Writing about science is a tightrope walk. You can practice as much as you want, and during preparation you have lifelines in the form of editors and experts you can phone for answers, but in the end it’s just you out there, trying to toe the line suspended between attention and accuracy. Eyes are on you for any misstep, and even a perfect performance comes with an often-unrecognized risk. That’s because science is a process, not a static collection of facts, and in an instant a new discovery or study can make the rope vanish beneath your feet.
A few months back my Phenomena neighbor Robert Krulwich wrote a post titled “The Fantastically Strange Origin of Most Coal on Earth.” It’s a lovely little story, all about how a delay in microbial evolution allowed the vast forests of over 300-million-years-ago to become compressed into the fossil fuels we rely on. “[W]hen those trees died,” Krulwich writes, “the bacteria, fungi, and other microbes that today would have chewed the dead wood into smaller and smaller bits were missing.”
Paleontologists call this the “lag hypothesis.” And it turns out to be wrong.
Back in March, about two months after Krulwich’s post went up, Stanford University geoscientist Matthew Nelsen and colleagues published a paper in PNAS that set the record straight in the very title: “Delayed fungal evolution did not cause the Paleozoic peak in coal production.” What seemed like a neatly-solved question once again turned into a conundrum.
The key to the puzzle is lignin. This is the sturdy stuff that often gives bark, wood, and even the cell walls of many plants their resilience. And in the thick forests of the Carboniferous, over 300 million years ago, lignin was supposed to be the stuff that microoganisms and fungi just couldn’t chew up. With no decomposers up to the task, the enormous trees of the time and other plant material piled up for burial rather than breaking down.
Yet new discoveries have totally reversed what paleontologists expected of those primordial forests. The bulk of the great Carboniferous swamp biomass consisted of trees called lycopsids, Nelsen and colleagues write, but up to 80% of these plants was made of a kind of bark that has no modern equivalent. In other words, these trees did not rely on lignin to support themselves.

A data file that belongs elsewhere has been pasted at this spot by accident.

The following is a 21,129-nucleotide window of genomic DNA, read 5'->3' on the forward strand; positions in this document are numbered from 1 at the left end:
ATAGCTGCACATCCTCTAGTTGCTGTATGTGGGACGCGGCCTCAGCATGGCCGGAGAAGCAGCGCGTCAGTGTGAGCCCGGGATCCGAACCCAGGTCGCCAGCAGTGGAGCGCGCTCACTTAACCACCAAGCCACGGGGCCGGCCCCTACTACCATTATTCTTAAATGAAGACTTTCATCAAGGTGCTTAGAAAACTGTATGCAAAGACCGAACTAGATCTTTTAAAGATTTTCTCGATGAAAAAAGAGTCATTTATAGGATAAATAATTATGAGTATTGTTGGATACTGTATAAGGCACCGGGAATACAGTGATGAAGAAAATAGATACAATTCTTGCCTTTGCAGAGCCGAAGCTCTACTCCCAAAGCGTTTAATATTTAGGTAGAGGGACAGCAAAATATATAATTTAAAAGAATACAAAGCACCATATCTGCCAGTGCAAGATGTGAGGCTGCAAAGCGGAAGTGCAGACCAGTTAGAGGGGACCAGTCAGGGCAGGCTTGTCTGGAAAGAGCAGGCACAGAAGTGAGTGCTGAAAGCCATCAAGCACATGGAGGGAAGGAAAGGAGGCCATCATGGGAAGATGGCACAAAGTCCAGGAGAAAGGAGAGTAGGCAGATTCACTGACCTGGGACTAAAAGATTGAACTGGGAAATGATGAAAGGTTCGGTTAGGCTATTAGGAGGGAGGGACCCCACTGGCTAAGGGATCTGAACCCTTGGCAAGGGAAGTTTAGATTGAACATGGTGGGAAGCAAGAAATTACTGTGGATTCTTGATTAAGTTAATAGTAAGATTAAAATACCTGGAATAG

And it gets better. “Carboniferous fossils provide direct evidence that fungi were taxonomically and ecologically diverse,” Nelsen and coauthors point out, and paleontologists have already uncovered Carboniferous wood “infiltrated with fungi and possessing damage consistent with white rot decay or other forms of fungal degradation of lignified tissue.”
The lag was in our understanding, not fungus evolution. Lignin wasn’t as critical as had been thought, and, even then, fungus and other decomposers were still capable of busting up the material. And this makes the vast coal seams created by these forests even stranger. If not a reprieve from becoming compost, what could have made such a glut of fossil fuels? The answer, Nelsen and colleagues suggest, probably has to do more with how those forests became buried.
Carboniferous forests were incredibly productive, throwing up plant life faster than the dead plants could decay, creating a literal logjam of organic material in the hot, humid habitats. This happened in a glacial world, but as those stores of ice melted the thick tangles of slowly-decaying plants were buried and eventually compacted down. The Earth’s crust had its own role to play, too. The sweltering forests grew in areas of the planet that were shunted beneath the surface as Pangaea coalesced, the movement of the Earth providing the geological forces necessary to create the fuel for the Industrial Revolution and the climate change we’ve brought upon ourselves.
Nelsen, M., DiMichele, W., Peters, S., Boyce, C. 2016. Delayed fungal evolution did not cause the Paleozoic peak in coal production. PNAS. doi: 10.1073/pnas.1517943113